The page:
Toshiya Matsukawa, Takashi Yagi, Tohru Uchida, Mashito Sakai, Masaru Mitsushima, Takao Naganuma, Hiroyuki Yano, Yuka Inaba, Hiroshi Inoue, Keisuke Yanagida, Masaaki Uematsu, Kazuki Nakao, Harumi Nakao, Atsu Aiba, Yoji Nagashima, Tetsuya Kubota, Naoto Kubota, Yoshihiko Izumida, Naoya Yahagi, Hiroyuki Unoki-Kubota, Yasushi Kaburagi, Shun-ichiro Asahara, Yoshiaki Kido, Hideo Shindou, Michiko Itoh, Yoshihiro Ogawa, Shiro Minami, Yasuo Terauchi, Kazuyuki Tobe, Kohjiro Ueki, Masato Kasuga, Michihiro Matsumoto
Pulmonary hypertension (PH) is a life-threatening disease characterized by a progressive narrowing of pulmonary arterioles. Although VEGF is highly expressed in lung of patients with PH and in animal PH models, the involvement of angiogenesis remains elusive. To clarify the pathophysiological function of angiogenesis in PH, we compared the angiogenic response in hypoxia (Hx) and SU5416 (a VEGFR2 inhibitor) plus Hx (SuHx) mouse PH models using 3D imaging. The 3D imaging analysis revealed an angiogenic response in the lung of the Hx-PH, but not of the severer SuHx-PH model. Selective VEGFR2 inhibition with cabozantinib plus Hx in mice also suppressed angiogenic response and exacerbated Hx-PH to the same extent as SuHx. Expression of endothelial proliferator-activated receptor γ coactivator 1α (PGC-1α) increased along with angiogenesis in lung of Hx-PH but not SuHx mice. In pulmonary endothelial cell–specific Ppargc1a-KO mice, the Hx-induced angiogenesis was suppressed, and PH was exacerbated along with increased oxidative stress, cellular senescence, and DNA damage. By contrast, treatment with baicalin, a flavonoid enhancing PGC-1α activity in endothelial cells, ameliorated Hx-PH with increased Vegfa expression and angiogenesis. Pulmonary endothelial PGC-1α–mediated angiogenesis is essential for adaptive responses to Hx and might represent a potential therapeutic target for PH.
Takayuki Fujiwara, Norifumi Takeda, Hironori Hara, Satoshi Ishii, Genri Numata, Hiroyuki Tokiwa, Manami Katoh, Sonoko Maemura, Takaaki Suzuki, Hiroshi Takiguchi, Tomonobu Yanase, Yoshiaki Kubota, Seitaro Nomura, Masaru Hatano, Kazutaka Ueda, Mutsuo Harada, Haruhiro Toko, Eiki Takimoto, Hiroshi Akazawa, Hiroyuki Morita, Satoshi Nishimura, Issei Komuro
X-linked hypophosphatemia (XLH) is characterized by high serum fibroblast growth factor 23 (FGF23) levels, resulting in impaired 1,25-dihydroxyvitamin D3 (1,25D) production. Adults with XLH develop a painful mineralization of the tendon-bone attachment site (enthesis), called enthesopathy. Treatment of mice with XLH (Hyp) with 1,25D or an anti–FGF23 Ab, both of which increase 1,25D signaling, prevents enthesopathy. Therefore, we undertook studies to determine a role for impaired 1,25D action in enthesopathy development. Entheses from mice lacking vitamin D 1α-hydroxylase (Cyp27b1) (C–/–) had a similar enthesopathy to Hyp mice, whereas deletion of Fgf23 in Hyp mice prevented enthesopathy, and deletion of both Cyp27b1 and Fgf23 in mice resulted in enthesopathy, demonstrating that the impaired 1,25D action due to high FGF23 levels underlies XLH enthesopathy development. Like Hyp mice, enthesopathy in C–/– mice was observed by P14 and was prevented, but not reversed, with 1,25D therapy. Deletion of the vitamin D receptor in scleraxis-expressing cells resulted in enthesopathy, indicating that 1,25D acted directly on enthesis cells to regulate enthesopathy development. These results show that 1,25D signaling was necessary for normal postnatal enthesis maturation and played a role in XLH enthesopathy development. Optimizing 1,25D replacement in pediatric patients with XLH is necessary to prevent enthesopathy.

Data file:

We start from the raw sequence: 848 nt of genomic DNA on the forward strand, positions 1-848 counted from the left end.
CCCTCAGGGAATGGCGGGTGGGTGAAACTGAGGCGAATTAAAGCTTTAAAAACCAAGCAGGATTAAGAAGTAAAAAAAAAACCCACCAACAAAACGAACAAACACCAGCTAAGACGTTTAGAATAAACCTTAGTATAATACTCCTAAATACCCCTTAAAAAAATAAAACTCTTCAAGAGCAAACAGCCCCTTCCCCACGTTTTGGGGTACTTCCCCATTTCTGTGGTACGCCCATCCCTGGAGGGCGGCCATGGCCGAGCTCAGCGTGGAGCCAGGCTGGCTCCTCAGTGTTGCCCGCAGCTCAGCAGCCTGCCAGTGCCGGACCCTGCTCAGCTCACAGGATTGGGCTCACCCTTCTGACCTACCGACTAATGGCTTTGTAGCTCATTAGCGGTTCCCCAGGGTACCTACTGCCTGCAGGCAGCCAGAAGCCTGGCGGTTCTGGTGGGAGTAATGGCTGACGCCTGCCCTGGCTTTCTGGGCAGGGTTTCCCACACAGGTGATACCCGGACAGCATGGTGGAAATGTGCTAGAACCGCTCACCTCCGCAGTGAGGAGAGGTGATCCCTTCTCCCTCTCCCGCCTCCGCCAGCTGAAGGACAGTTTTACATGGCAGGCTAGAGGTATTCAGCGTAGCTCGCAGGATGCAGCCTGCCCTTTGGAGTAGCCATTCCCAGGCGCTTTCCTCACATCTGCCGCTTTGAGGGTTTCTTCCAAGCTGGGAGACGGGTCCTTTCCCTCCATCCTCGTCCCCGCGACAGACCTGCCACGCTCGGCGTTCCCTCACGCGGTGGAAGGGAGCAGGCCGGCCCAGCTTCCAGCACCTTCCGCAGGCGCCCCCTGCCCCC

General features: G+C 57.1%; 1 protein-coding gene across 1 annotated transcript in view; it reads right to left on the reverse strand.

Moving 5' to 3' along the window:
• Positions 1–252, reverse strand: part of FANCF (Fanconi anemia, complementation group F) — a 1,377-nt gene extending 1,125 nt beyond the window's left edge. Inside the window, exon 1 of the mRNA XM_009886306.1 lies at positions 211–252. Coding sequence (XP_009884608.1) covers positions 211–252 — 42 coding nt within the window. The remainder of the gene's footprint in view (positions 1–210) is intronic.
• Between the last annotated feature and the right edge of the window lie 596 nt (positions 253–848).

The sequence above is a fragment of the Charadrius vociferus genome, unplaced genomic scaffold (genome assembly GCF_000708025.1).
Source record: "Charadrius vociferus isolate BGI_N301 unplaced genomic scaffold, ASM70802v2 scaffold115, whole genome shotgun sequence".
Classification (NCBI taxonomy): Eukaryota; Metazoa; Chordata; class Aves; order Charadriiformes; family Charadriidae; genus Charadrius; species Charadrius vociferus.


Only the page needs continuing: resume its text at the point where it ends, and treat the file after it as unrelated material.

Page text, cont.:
Rakshya Rana, Jiana T. Baker, Melissa Sorsby, Supriya Jagga, Shreya Venkat, Shaza Almardini, Eva S. Liu
The intricate interplay between maternal immune response to SARS-CoV-2 and the transfer of protective factors to the fetus remains unclear. By analyzing mother-neonate dyads from second and third trimester SARS-CoV-2 infections, our study shows that neutralizing antibodies (NAbs) are infrequently detected in cord blood. We uncovered that this is due to impaired IgG-NAb placental transfer in symptomatic infection and to the predominance of maternal SARS-CoV-2 NAbs of the IgA and IgM isotypes, which are prevented from crossing the placenta. Crucially, the balance between maternal antiviral response and transplacental transfer of IgG-NAbs appears to hinge on IL-6 and IL-10 produced in response to SARS-CoV-2 infection. In addition, asymptomatic maternal infection was associated with expansion of anti–SARS-CoV-2 IgM and NK cell frequency. Our findings identify a protective role for IgA/IgM-NAbs in gestational SARS-CoV-2 infection and open the possibility that the maternal immune response to SARS-CoV-2 infection might benefit the neonate in 2 ways, first by skewing maternal immune response toward immediate viral clearance, and second by endowing the neonate with protective mechanisms to curtail horizontal viral transmission in the critical postnatal period, via the priming of IgA/IgM-NAbs to be transferred by the breast milk and via NK cell expansion in the neonate.